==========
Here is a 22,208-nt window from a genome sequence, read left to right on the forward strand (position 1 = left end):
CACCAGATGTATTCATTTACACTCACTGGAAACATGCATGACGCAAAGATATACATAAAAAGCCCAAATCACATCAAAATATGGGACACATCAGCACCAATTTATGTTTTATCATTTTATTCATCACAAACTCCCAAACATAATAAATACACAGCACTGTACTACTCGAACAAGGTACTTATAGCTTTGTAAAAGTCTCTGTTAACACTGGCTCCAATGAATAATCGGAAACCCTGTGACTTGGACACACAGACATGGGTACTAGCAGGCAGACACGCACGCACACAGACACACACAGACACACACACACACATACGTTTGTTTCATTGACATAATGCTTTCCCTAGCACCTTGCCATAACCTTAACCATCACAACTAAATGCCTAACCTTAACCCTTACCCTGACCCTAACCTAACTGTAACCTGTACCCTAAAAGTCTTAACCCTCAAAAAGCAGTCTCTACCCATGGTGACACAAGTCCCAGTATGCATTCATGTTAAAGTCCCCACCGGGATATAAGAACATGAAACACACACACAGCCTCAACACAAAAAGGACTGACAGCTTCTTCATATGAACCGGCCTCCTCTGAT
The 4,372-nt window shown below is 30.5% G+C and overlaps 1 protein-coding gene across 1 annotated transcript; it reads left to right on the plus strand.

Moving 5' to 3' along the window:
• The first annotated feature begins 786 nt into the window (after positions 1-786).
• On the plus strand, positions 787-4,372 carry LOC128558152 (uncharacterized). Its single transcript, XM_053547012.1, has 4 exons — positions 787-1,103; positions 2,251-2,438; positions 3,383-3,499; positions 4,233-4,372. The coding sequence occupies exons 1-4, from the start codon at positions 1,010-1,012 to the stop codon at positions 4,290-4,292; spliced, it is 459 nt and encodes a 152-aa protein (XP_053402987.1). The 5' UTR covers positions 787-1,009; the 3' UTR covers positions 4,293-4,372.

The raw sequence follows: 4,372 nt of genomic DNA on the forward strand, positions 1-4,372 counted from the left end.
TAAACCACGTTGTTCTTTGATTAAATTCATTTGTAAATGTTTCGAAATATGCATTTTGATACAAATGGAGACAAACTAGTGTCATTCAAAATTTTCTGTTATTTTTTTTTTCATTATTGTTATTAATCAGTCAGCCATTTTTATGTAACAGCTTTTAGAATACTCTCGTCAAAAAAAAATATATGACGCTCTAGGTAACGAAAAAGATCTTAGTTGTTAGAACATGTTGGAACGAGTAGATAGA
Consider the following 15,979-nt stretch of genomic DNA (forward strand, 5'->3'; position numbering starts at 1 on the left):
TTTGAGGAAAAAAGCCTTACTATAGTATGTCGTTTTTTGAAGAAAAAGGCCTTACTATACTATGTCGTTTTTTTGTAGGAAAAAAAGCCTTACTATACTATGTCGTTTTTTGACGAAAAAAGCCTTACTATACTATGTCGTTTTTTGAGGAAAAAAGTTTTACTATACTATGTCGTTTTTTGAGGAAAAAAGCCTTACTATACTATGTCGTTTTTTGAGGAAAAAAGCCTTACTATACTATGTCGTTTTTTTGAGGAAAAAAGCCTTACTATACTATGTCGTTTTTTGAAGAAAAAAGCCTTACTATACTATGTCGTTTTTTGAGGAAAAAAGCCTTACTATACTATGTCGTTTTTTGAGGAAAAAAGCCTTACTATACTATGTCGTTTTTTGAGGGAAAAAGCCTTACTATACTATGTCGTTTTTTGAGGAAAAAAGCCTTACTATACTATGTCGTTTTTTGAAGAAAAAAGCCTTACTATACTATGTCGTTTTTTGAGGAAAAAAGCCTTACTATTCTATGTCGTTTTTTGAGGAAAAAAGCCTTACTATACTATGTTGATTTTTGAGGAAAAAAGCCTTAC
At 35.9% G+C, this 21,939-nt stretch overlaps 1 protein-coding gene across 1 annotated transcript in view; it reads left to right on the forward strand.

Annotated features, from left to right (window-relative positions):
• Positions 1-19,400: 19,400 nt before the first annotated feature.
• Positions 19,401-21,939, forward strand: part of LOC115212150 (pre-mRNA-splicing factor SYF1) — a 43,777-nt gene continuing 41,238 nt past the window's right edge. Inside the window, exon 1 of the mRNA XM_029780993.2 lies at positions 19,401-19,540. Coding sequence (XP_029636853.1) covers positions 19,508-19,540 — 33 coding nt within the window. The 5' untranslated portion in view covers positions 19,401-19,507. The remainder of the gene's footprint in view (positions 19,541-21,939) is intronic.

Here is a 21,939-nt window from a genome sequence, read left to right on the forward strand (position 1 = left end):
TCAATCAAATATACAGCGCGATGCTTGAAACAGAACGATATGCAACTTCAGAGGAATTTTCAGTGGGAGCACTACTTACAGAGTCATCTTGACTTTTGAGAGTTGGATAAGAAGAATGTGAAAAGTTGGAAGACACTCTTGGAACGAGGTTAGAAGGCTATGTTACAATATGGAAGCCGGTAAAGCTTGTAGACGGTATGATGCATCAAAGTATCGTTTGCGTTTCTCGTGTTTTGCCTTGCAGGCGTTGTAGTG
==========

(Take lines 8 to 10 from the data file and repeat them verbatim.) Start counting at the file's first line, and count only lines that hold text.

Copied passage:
TAAACCACGTTGTTCTTTGATTAAATTCATTTGTAAATGTTTCGAAATATGCATTTTGATACAAATGGAGACAAACTAGTGTCATTCAAAATTTTCTGTTATTTTTTTTTTCATTATTGTTATTAATCAGTCAGCCATTTTTATGTAACAGCTTTTAGAATACTCTCGTCAAAAAAAAATATATGACGCTCTAGGTAACGAAAAAGATCTTAGTTGTTAGAACATGTTGGAACGAGTAGATAGA
Consider the following 15,979-nt stretch of genomic DNA (forward strand, 5'->3'; position numbering starts at 1 on the left):
TTTGAGGAAAAAAGCCTTACTATAGTATGTCGTTTTTTGAAGAAAAAGGCCTTACTATACTATGTCGTTTTTTTGTAGGAAAAAAAGCCTTACTATACTATGTCGTTTTTTGACGAAAAAAGCCTTACTATACTATGTCGTTTTTTGAGGAAAAAAGTTTTACTATACTATGTCGTTTTTTGAGGAAAAAAGCCTTACTATACTATGTCGTTTTTTGAGGAAAAAAGCCTTACTATACTATGTCGTTTTTTTGAGGAAAAAAGCCTTACTATACTATGTCGTTTTTTGAAGAAAAAAGCCTTACTATACTATGTCGTTTTTTGAGGAAAAAAGCCTTACTATACTATGTCGTTTTTTGAGGAAAAAAGCCTTACTATACTATGTCGTTTTTTGAGGGAAAAAGCCTTACTATACTATGTCGTTTTTTGAGGAAAAAAGCCTTACTATACTATGTCGTTTTTTGAAGAAAAAAGCCTTACTATACTATGTCGTTTTTTGAGGAAAAAAGCCTTACTATTCTATGTCGTTTTTTGAGGAAAAAAGCCTTACTATACTATGTTGATTTTTGAGGAAAAAAGCCTTAC